Damjan Cvetko

Damjan Cvetko

Developer, System Architect, Hacker.

2 minutes read

Challenge: Since Christmas is getting close, there has been a lot of fake news and Santa is getting some strange messages.

Elves are struggling to handle all security incidents, but they are busy also with some other things. Their intelligence intercepted some strange message:
a61e563297243b00602d82576e9732cc92446a62c772bf1c986ec7b53daa980e

They have seen also some words like Santa on the wire, but they are clueless about what do they mean.

Can you help them to solve this mystery, since the clock is ticking?

This one was impossible. The 32 bytes hinted to SHA256 but I couldn't figure out what to do with it. Bruteforcing for a day did not help, how could it… There was just no way to bruteforce the format that flags are usually in. “Fake news” and “incidents” made me think of some sort of responsible disclosure, Telegram, Signal… but then I just asked for help, it was 26th and I spent too much time this already.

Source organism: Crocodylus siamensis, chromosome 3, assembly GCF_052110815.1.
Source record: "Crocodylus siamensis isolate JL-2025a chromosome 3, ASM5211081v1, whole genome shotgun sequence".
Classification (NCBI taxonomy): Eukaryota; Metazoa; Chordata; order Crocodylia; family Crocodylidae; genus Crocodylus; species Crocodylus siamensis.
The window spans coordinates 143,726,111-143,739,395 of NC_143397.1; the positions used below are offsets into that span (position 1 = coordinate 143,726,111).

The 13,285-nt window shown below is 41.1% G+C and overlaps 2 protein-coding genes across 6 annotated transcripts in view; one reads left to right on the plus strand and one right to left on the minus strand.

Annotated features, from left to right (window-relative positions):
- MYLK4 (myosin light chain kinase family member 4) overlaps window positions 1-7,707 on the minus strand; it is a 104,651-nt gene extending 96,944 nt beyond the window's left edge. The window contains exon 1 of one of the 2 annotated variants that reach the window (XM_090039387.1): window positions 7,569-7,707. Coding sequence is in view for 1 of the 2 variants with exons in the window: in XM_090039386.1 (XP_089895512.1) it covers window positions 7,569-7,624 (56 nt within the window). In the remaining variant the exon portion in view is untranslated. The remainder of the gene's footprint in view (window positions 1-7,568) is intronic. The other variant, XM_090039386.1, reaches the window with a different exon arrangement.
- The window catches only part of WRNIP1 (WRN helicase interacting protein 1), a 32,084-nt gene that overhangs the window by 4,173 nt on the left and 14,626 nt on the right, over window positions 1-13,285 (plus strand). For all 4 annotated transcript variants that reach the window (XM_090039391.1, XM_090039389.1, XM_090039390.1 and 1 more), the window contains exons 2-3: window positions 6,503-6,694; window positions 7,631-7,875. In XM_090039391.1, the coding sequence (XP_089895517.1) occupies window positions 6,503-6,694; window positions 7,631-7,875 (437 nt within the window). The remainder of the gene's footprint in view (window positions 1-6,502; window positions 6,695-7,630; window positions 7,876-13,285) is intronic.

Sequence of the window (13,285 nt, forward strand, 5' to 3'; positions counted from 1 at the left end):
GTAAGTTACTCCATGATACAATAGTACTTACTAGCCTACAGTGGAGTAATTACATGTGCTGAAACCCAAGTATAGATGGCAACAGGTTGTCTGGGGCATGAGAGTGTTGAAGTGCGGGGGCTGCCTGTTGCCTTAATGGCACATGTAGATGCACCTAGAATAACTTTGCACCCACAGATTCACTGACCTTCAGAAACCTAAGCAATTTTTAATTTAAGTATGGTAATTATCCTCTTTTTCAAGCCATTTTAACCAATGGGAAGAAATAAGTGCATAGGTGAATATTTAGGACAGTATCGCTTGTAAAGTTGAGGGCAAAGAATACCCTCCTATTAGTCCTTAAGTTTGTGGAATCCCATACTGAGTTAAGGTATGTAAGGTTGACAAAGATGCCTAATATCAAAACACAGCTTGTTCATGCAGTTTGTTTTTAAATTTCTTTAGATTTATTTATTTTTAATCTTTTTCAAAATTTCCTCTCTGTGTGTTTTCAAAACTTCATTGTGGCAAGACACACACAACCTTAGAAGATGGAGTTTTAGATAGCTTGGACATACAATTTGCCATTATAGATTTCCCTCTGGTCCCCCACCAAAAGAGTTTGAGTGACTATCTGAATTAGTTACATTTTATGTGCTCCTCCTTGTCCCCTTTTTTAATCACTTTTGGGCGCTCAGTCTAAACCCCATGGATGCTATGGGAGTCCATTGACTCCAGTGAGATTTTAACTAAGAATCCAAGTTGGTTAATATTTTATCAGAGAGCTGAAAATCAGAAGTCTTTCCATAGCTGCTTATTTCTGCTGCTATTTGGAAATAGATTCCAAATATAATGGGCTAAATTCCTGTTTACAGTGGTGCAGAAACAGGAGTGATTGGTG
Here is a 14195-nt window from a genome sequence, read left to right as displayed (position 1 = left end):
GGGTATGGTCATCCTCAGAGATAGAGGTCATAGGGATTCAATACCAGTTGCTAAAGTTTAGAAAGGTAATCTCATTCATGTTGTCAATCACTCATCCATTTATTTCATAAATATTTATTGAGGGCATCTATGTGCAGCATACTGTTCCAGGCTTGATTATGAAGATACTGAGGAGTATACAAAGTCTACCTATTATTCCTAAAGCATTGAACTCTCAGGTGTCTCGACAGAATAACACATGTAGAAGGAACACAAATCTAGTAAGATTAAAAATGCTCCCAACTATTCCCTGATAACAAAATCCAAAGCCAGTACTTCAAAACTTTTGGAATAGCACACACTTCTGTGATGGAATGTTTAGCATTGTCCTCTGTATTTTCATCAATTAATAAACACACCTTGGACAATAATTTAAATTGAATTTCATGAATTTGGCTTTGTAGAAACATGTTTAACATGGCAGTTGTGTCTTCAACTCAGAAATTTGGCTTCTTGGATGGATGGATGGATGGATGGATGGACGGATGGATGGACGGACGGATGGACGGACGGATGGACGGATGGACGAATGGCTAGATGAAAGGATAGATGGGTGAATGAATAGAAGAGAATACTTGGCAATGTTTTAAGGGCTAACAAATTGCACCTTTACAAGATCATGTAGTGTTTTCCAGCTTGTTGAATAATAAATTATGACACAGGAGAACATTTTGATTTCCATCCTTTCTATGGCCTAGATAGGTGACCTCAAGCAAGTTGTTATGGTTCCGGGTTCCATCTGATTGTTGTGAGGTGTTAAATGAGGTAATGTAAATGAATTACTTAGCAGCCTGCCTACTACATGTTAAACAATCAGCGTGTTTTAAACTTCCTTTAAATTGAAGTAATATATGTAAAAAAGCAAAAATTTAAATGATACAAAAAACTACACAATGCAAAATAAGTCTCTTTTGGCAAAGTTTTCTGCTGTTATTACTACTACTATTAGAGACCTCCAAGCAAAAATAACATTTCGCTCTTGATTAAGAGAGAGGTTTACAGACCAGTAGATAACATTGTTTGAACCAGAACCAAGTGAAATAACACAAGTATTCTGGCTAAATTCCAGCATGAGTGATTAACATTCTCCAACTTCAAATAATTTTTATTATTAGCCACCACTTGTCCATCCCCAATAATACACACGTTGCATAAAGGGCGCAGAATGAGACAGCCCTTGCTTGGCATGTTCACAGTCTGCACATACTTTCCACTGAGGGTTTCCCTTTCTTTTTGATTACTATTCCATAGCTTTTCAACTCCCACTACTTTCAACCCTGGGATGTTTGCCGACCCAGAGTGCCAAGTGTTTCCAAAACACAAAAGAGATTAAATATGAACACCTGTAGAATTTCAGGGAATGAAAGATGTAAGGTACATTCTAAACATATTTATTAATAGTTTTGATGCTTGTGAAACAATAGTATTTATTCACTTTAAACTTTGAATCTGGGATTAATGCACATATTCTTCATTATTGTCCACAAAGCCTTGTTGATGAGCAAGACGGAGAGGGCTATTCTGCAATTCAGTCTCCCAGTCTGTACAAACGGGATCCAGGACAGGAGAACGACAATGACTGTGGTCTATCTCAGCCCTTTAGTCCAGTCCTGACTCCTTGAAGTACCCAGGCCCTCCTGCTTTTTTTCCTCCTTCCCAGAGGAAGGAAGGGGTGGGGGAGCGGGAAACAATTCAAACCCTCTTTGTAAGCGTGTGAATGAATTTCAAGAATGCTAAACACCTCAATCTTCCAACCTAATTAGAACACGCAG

The hind I got was “DES”, and well it kinda makes sense. There are a few options to DES, so I just brute forced all combinations. I knew part of the key, or at least I thought I knew. DES takes 8 bytes for a key and we already know part of it is “Santa”.

In the end, the right key was santa123, and it was luck I caught it. The right DES mode was DES-ECB.

$r = openssl_decrypt($raw, "des-ecb", $key, OPENSSL_RAW_DATA|OPENSSL_ZERO_PADDING);

Flag: xmas{You_better_watch_out!}

What did I learn: Stuff about DES. That bit 0 is ignored, that CBC will still decrypt the first block, but then fails. Padding is importiant.

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